Skinner Inc.

Auctioneers and Appraisers

How to Spot a Counterfeit Coin

One of the largest nuisances in the field of numismatics is detecting counterfeits. Dealers and collectors alike can still find themselves susceptible to coins and currency meant to deceive. Everybody has a story from when they were duped or made mistakes regarding valuable pieces or even seemingly insignificant ones. Every now and then, we see counterfeit pieces brought in by consignors who are unaware of the item they have. Here are a few easy tips to make sure your coins are original.

1. Use your instincts

If a coin looks and feels off, either from the surface or even the color, chances are it’s counterfeit. Many counterfeit gold coins are made out of alloys. These have a distinctly different color than gold coins and look more similar to brass. In many instances, these alloy pieces are cast from molds and don’t exhibit the proper surface that a minted coin will.

 

Here you can see the noticeable color difference as well as the sand-cast surface. Also of note, the coin on the left weighs 12% less than the coin on the right.

Here you can see the noticeable color difference as well as the sand-cast surface. Also of note, the coin on the left weighs 12% less than the coin on the right.

 

2. Measure the size and weight

With a scale and a pair of calipers, you can easily identify a variety of counterfeit coins. Many counterfeiters try to pass their products based on looks, but don’t necessarily worry about details. Alloy counterfeits don’t have the same density as gold or silver, and thus will have an incorrect weight. These can be off by as little as a half gram to a few grams, but are significant enough to not be associated with wear loss. Those who attempt to replicate the weight of a real piece will likely not be able to replicate the diameter and thickness because of the wrong density of the alloy.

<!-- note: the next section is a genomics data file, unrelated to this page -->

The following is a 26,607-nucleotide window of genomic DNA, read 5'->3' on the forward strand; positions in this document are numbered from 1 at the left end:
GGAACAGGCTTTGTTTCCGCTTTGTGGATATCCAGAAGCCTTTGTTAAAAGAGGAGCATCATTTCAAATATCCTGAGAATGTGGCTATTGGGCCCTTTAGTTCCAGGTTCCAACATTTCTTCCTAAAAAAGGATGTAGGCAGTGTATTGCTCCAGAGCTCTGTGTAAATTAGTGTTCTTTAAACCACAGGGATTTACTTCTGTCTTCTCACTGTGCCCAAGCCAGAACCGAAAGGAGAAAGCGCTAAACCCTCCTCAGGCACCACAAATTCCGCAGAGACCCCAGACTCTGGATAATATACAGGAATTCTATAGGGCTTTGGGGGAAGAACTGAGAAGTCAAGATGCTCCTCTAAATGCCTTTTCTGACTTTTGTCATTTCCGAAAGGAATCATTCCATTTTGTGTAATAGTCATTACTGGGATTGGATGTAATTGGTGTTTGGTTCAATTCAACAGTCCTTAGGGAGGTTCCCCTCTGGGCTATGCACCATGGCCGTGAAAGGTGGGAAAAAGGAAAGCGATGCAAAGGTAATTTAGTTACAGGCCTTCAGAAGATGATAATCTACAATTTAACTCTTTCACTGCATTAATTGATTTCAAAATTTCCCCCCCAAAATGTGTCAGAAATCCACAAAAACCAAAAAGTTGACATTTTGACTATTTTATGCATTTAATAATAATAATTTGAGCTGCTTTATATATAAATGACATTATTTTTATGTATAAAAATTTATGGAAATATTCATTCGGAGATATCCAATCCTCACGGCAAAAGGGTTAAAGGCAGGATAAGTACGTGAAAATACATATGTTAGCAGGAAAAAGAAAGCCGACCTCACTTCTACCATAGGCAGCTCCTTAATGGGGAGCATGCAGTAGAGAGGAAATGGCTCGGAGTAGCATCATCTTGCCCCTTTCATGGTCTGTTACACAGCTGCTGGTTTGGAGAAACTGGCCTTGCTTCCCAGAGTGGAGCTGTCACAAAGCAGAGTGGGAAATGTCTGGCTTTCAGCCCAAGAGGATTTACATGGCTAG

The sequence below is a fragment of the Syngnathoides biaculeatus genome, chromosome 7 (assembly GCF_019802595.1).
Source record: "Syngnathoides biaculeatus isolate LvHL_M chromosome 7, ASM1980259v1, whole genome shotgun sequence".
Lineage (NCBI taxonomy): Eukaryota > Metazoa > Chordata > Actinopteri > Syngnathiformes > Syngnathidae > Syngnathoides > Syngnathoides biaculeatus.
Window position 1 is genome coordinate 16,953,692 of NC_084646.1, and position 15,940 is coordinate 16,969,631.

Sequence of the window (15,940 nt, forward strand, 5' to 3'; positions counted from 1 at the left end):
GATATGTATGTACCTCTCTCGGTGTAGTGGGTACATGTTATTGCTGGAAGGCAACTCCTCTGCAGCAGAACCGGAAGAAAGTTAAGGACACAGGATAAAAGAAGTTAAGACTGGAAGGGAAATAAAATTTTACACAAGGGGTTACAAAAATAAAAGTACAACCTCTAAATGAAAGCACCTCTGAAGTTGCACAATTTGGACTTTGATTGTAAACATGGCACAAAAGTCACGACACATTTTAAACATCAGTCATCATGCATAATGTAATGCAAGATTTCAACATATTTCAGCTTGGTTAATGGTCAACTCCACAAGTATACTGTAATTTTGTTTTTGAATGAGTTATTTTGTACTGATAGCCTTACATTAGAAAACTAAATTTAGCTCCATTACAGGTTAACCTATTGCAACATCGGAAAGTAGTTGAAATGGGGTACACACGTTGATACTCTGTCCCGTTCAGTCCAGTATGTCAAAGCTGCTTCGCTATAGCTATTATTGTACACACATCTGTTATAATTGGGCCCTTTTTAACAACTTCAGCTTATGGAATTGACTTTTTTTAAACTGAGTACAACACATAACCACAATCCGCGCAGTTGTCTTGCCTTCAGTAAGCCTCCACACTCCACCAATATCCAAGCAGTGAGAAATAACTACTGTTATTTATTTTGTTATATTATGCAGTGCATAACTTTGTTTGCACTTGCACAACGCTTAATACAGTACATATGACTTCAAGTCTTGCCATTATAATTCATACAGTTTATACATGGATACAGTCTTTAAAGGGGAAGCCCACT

3. Notice the details

There is the occasional instance where the counterfeit coin is made from the same precious metal of the coin it’s attempting to replicate. This is especially so with U.S. gold coins. Here, we must evaluate the details from the strike of the coin by comparing it to a certified coin. On known counterfeits, there are sometimes die indicators that reveal the true nature of the coin. There can also be a lack of depth to the design and small details having overlooked. By closely studying the details of coins and consistent handling of certified pieces, you can best protect yourself from even the most clever of counterfeits.

Both of these coins are identical in size, weight, and gold content. The coin on the left lacks a depthness and attention to detail seen in the coin on the right.

Both of these coins are identical in size, weight, and gold content. The coin on the left lacks a depthness and attention to detail seen in the coin on the right.

 

One of the most telling characteristics of the left coin being counterfeit is the lettering on the edge seen above. The bottom coin in this picture is the counterfeit.

One of the most telling characteristics of the left coin being counterfeit is the lettering on the edge seen above. The bottom coin in this picture is the counterfeit.

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